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Beyond Coal: Imagining Appalachia’s Future

Benham was built a century ago as a coal mining camp by a subsidiary of International Harvester, which mined the nearby hillsides, extracting coal to make steel. Today, the signs of coal’s decline are everywhere.

The old company store is a mining museum. The brick schoolhouse, on a hillside overlooking the historic town, is an inn, said to be haunted. Abandoned houses lay crumbling in the hollows.

Yet on a spring afternoon, something unusual — construction work — was going on. It was part of a project to retrofit old company houses like one owned by Pearl Cope, 83, a retired mine company receptionist whose home is so energy inefficient she pays up to $ 650 a month for heat during the winter.

Carl Shoupe, 69, a retired miner and member of the local power board, organized the project with help from Kentuckians for the Commonwealth, a progressive advocacy group.

Mr. Shoupe, a onetime union organizer, is no fan of the coal industry. Badly injured in the mines, he sports a goatee to cover scars on his chin and wears an orthopedic shoe with a two-inch lift to compensate for a mangled left leg. He got into environmental advocacy about a decade ago, after giving up alcohol and finding God.


A road sign stuck into a tree near Benham, Ky. Credit George Etheredge for The New York Times

“I got to looking around, when all this mountaintop removal and strip mining and tearing up of our beautiful mountains was going on, and I started praying about it,” he said.

To Mr. Shoupe, the retrofitting is a small step on the daunting path toward what environmentalists call a “just transition” — economic growth that does not harm people’s health or the land. To Joshua Bates, 21, who spent the afternoon blowing insulation into Mrs. Cope’s basement, it means a job in the region he calls home.

“A lot of people have left,” Mr. Bates said sadly. “Eighty percent of my friends are gone.”

Tomatoes and Hemp

The road to Hippo, Ky., snakes through a hollow in Floyd County that runs across Brush Creek, not far from where Todd Howard’s ancestors settled after the Revolutionary War.

Mr. Howard, 36, a seventh-generation Kentuckian, grew up here, learning to dodge coal trucks on his bike and watching miners tromp off to work toting their lunch buckets. When he was 19, he joined his father’s business, helping mining companies navigate the cumbersome permit bureaucracy.

But by 2009, with fewer permits being handed out, the company closed. “That sort of catapulted me into this farming thing,” he said.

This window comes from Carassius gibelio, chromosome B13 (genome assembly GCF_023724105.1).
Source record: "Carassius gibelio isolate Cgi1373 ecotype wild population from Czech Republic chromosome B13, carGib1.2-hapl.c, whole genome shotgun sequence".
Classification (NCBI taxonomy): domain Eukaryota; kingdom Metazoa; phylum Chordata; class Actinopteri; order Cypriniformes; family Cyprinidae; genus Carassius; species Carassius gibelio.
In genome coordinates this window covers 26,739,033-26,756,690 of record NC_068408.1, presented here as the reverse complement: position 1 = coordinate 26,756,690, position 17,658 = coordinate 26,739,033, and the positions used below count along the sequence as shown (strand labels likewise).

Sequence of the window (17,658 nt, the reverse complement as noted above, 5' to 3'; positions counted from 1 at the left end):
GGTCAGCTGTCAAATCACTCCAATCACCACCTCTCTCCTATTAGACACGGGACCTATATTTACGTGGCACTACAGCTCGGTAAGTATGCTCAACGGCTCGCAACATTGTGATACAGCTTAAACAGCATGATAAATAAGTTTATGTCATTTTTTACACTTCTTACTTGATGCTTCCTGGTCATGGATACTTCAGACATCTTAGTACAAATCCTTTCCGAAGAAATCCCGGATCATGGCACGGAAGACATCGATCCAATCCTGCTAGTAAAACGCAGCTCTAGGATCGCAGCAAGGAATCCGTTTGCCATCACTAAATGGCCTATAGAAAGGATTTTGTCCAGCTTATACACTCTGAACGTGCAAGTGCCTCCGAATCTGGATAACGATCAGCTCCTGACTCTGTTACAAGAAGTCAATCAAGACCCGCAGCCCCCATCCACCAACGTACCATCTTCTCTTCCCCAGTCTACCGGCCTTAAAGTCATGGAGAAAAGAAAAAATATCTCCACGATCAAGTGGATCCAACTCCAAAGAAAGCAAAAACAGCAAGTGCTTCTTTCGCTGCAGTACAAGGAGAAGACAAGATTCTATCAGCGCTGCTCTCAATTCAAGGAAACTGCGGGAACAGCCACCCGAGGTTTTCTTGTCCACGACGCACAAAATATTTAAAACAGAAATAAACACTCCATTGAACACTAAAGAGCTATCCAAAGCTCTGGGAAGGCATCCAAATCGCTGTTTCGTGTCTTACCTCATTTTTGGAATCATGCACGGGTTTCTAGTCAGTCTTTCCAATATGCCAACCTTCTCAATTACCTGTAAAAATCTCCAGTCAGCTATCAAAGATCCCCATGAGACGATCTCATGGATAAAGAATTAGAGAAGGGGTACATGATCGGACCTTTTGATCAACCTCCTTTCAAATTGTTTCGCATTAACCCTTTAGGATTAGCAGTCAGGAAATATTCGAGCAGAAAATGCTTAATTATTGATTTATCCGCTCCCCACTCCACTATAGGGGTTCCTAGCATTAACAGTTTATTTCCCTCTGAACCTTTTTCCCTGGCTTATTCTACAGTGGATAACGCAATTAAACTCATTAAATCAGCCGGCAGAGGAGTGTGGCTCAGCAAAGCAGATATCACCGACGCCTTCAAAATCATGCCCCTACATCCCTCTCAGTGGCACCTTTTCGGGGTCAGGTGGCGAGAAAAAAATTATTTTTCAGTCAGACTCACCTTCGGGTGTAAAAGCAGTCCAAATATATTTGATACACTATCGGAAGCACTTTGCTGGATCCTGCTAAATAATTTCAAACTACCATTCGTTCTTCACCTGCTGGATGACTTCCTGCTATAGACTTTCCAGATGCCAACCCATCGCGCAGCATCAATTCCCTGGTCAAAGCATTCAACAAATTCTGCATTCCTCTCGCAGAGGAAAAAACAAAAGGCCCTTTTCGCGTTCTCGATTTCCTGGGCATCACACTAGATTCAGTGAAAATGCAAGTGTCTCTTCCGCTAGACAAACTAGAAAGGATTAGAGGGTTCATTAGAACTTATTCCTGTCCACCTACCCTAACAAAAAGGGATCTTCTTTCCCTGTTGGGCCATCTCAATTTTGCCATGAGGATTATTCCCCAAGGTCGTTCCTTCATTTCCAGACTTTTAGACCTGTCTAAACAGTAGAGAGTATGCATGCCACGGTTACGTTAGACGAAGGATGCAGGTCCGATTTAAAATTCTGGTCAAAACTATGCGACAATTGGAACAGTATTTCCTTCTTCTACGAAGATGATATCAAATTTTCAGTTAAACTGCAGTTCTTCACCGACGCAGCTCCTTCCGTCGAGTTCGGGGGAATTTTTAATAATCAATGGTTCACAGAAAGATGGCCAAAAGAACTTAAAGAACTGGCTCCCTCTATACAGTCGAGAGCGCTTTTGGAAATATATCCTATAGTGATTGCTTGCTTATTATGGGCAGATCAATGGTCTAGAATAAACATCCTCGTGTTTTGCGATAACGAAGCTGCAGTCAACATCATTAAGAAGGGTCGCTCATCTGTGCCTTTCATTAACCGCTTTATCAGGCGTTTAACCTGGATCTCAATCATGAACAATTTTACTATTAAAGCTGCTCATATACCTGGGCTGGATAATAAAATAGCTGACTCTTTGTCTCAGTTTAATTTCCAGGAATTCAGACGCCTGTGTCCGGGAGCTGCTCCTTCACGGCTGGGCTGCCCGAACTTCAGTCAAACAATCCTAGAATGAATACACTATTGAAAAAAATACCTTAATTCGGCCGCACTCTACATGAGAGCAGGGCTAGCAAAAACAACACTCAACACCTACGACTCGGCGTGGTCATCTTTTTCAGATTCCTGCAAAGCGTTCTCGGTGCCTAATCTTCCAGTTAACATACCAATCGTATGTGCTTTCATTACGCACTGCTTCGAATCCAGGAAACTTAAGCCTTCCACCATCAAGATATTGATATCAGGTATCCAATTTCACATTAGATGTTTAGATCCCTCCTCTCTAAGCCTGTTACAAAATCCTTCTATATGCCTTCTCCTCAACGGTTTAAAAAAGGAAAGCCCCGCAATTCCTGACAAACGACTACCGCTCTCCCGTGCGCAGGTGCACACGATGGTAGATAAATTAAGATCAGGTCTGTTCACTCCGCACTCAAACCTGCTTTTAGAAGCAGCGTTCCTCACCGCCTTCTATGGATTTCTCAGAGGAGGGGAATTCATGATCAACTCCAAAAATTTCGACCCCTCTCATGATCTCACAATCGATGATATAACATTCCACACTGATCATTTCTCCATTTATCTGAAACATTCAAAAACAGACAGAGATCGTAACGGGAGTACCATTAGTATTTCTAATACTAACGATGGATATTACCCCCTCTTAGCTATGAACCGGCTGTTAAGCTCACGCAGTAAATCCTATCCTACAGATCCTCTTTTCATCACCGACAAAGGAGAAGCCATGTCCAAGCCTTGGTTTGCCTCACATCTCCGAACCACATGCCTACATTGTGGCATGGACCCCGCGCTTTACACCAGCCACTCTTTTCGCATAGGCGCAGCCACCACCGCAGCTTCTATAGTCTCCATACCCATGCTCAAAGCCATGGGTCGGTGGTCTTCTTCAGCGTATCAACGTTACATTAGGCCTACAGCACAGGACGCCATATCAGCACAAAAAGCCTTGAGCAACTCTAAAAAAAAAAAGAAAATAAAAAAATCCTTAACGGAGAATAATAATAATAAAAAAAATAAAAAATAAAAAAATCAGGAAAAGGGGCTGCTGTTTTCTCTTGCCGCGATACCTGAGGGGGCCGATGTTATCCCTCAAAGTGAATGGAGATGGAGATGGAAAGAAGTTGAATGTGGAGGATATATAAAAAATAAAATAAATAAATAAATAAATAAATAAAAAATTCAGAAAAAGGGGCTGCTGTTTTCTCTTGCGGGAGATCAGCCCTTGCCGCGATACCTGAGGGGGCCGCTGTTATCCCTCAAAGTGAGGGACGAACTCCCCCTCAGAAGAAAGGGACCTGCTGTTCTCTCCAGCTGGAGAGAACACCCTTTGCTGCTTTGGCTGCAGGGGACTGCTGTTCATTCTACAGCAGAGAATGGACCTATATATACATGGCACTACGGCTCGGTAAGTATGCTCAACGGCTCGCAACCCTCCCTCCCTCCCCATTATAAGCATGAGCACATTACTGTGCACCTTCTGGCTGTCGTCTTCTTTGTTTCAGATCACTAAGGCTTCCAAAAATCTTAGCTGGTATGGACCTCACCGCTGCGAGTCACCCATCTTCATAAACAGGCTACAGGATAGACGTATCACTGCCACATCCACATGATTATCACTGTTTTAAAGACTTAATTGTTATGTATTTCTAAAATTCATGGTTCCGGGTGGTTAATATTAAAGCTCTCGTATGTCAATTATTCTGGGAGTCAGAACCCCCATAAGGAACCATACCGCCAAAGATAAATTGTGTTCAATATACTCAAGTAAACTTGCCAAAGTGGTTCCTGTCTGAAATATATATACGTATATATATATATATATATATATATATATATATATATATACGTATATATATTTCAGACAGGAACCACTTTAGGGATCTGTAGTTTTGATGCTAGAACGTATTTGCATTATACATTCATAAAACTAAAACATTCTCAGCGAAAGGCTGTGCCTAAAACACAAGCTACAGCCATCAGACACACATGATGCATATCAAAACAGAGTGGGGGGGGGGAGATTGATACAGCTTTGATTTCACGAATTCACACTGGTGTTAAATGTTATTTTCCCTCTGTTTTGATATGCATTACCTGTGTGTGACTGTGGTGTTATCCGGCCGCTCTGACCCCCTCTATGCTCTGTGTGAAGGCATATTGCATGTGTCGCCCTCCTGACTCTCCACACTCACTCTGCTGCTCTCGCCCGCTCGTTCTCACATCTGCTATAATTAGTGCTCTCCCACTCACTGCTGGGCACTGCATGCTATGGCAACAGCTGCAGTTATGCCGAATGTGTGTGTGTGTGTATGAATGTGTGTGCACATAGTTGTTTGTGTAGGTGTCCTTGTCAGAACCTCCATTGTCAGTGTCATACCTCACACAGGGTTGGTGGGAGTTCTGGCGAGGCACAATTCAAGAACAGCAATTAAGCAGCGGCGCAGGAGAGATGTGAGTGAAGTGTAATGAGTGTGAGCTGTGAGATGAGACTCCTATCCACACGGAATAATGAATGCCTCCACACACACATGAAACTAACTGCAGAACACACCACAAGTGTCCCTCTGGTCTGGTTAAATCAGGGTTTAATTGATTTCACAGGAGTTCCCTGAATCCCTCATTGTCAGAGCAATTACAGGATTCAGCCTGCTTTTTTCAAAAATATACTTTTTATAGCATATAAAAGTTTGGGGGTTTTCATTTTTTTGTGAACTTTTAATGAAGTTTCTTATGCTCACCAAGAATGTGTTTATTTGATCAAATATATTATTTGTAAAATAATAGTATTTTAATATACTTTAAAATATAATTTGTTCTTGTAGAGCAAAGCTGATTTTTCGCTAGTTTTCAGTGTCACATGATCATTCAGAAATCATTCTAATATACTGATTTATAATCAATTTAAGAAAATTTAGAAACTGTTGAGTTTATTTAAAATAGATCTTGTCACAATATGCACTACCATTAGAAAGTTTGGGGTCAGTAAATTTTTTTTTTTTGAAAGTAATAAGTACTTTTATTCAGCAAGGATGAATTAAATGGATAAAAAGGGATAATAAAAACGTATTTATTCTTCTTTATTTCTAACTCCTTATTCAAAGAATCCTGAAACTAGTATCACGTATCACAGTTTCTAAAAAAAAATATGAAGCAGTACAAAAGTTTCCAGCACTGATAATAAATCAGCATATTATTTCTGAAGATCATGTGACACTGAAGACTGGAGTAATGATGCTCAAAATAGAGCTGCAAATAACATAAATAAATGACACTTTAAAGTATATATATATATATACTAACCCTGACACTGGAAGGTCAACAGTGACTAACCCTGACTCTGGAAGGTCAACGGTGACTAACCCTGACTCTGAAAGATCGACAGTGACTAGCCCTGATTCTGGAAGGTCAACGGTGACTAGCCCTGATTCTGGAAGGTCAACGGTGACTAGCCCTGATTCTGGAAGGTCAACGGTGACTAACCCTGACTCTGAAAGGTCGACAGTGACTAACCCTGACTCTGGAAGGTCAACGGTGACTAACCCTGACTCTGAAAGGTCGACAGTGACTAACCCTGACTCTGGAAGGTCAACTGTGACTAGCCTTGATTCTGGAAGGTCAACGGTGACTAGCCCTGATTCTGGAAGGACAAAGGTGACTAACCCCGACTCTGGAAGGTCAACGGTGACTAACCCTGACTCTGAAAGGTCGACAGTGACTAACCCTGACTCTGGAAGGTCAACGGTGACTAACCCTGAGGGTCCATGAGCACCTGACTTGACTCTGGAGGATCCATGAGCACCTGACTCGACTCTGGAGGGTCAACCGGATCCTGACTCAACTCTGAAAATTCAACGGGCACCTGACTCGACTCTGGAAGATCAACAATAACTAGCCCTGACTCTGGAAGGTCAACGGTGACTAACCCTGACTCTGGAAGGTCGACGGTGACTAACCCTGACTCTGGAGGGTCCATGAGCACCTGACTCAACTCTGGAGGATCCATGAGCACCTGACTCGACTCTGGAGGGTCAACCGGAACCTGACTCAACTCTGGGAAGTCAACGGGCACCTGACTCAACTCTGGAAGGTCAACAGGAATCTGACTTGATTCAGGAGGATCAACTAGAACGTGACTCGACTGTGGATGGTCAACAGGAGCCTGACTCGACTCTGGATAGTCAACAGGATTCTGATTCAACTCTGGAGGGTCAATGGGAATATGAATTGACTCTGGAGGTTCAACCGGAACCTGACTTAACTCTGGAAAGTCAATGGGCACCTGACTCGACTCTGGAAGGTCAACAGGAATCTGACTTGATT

Nathan Hall, left, and Todd Howard checked a field of hemp, one of six sites the pair manages. Instead of a silver bullet, Mr. Hall said, “We want to be a part of the silver buckshot that’s going to hopefully transform this region.” Credit Mike Belleme for The New York Times

His path into farming began in February 2010, when he persuaded his wife that they should put a greenhouse in their backyard, and planted 42 varieties of heirloom tomatoes.

Out-of-work Kentuckians are increasingly turning to farming “out of necessity,” said Martin Richards, who runs Kentucky’s Community Farm Alliance. His group works with eight farmers’ markets in eastern Kentucky, including one Mr. Howard helped found with another seventh-generation Kentuckian, Nathan Hall; Mr. Richards says twice as many farmers participate as did five years ago.

In 2014, Congress allowed certain states, including Kentucky, to begin farming industrial hemp after a ban of 60 years. Mr. Hall, 33, a Yale M.B.A. student who also studies environmental management (and briefly worked as a miner), was already exploring the idea of growing hemp, first cultivated in Kentucky in 1775.

Today, with grants from companies like Patagonia, the clothing manufacturer, he and Mr. Howard are growing hemp on six sites in four counties — including five acres of reclaimed surface mine — and have big dreams to scale up.

People here often say there will be no silver bullets, but rather “one thousand silver BBs” to replace lost coal jobs. Mr. Hall offers a variation: “We want to be a part of the silver buckshot,” he said, “that’s going to hopefully transform this region.”

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